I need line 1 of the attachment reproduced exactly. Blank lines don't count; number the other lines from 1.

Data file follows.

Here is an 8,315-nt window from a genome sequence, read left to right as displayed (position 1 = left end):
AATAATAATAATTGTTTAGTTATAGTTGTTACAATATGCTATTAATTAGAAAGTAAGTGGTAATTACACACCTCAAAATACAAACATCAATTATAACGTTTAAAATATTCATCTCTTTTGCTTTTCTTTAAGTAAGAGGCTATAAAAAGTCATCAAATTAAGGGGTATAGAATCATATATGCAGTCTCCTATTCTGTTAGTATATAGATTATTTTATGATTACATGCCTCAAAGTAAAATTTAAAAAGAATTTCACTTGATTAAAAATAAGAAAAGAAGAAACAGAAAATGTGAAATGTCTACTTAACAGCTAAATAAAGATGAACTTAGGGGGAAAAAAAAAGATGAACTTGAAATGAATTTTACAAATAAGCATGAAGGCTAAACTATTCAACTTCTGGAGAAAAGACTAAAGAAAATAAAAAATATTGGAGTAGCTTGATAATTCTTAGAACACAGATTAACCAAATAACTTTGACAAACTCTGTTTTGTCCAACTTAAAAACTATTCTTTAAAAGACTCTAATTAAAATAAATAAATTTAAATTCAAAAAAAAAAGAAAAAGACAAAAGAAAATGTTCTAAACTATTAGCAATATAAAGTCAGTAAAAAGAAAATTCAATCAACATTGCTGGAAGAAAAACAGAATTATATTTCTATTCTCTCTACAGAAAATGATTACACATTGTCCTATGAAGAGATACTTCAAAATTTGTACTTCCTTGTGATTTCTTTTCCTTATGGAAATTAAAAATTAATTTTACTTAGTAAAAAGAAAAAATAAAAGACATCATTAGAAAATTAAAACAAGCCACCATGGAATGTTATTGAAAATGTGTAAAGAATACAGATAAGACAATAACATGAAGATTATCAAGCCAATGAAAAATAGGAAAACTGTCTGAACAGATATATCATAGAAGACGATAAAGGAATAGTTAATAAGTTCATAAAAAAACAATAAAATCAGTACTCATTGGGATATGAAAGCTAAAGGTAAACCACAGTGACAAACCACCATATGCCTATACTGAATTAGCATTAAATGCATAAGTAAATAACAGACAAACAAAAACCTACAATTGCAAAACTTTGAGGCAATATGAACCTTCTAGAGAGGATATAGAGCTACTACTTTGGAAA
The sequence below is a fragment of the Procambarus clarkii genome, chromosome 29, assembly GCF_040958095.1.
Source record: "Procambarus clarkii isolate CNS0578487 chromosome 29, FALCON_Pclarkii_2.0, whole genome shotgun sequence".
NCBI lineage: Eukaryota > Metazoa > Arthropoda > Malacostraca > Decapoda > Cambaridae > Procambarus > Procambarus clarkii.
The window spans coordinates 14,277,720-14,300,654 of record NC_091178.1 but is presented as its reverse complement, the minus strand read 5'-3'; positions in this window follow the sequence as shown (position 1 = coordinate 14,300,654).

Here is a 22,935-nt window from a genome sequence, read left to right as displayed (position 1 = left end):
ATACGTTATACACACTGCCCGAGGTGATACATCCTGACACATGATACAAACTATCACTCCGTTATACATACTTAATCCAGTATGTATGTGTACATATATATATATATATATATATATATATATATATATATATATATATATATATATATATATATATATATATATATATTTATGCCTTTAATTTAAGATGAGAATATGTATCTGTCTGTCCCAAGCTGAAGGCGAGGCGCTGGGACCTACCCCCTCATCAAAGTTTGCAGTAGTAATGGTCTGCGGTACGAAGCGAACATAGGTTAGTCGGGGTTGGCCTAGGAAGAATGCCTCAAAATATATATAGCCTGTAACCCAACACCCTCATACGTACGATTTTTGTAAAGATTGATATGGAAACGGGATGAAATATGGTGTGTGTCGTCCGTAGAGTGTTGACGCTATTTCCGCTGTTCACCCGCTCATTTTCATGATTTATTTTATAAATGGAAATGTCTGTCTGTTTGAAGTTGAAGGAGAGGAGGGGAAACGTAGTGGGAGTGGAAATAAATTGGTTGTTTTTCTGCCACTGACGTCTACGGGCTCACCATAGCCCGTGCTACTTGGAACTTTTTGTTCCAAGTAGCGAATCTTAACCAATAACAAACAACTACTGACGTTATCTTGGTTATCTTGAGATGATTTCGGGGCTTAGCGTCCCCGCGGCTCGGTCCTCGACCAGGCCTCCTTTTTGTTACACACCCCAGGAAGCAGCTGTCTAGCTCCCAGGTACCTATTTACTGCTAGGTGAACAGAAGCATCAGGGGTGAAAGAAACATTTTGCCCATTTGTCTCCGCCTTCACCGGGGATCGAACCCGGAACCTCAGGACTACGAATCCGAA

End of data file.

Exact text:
Here is an 8,315-nt window from a genome sequence, read left to right as displayed (position 1 = left end):